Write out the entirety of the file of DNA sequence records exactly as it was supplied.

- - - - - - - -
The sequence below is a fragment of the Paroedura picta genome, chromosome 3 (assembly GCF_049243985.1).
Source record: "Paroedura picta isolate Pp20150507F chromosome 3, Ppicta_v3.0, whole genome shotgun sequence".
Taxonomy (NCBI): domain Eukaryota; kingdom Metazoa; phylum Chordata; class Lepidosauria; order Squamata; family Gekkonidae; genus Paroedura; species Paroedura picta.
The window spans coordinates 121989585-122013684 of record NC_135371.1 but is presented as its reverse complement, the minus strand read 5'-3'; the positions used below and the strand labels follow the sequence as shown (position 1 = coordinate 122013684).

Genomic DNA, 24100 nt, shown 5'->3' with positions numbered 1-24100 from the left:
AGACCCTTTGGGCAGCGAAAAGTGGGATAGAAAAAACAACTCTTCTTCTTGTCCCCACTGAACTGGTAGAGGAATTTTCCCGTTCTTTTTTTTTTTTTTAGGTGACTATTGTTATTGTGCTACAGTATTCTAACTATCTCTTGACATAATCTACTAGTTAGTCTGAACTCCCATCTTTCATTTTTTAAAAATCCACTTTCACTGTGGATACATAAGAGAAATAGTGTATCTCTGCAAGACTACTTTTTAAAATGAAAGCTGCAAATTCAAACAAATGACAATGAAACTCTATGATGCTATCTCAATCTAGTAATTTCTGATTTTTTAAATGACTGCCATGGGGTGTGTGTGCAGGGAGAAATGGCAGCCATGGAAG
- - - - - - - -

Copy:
The sequence below is a fragment of the Paroedura picta genome, chromosome 3 (assembly GCF_049243985.1).
Source record: "Paroedura picta isolate Pp20150507F chromosome 3, Ppicta_v3.0, whole genome shotgun sequence".
Taxonomy (NCBI): domain Eukaryota; kingdom Metazoa; phylum Chordata; class Lepidosauria; order Squamata; family Gekkonidae; genus Paroedura; species Paroedura picta.
The window spans coordinates 121989585-122013684 of record NC_135371.1 but is presented as its reverse complement, the minus strand read 5'-3'; the positions used below and the strand labels follow the sequence as shown (position 1 = coordinate 122013684).

Genomic DNA, 24100 nt, shown 5'->3' with positions numbered 1-24100 from the left:
AGACCCTTTGGGCAGCGAAAAGTGGGATAGAAAAAACAACTCTTCTTCTTGTCCCCACTGAACTGGTAGAGGAATTTTCCCGTTCTTTTTTTTTTTTTTAGGTGACTATTGTTATTGTGCTACAGTATTCTAACTATCTCTTGACATAATCTACTAGTTAGTCTGAACTCCCATCTTTCATTTTTTAAAAATCCACTTTCACTGTGGATACATAAGAGAAATAGTGTATCTCTGCAAGACTACTTTTTAAAATGAAAGCTGCAAATTCAAACAAATGACAATGAAACTCTATGATGCTATCTCAATCTAGTAATTTCTGATTTTTTAAATGACTGCCATGGGGTGTGTGTGCAGGGAGAAATGGCAGCCATGGAAG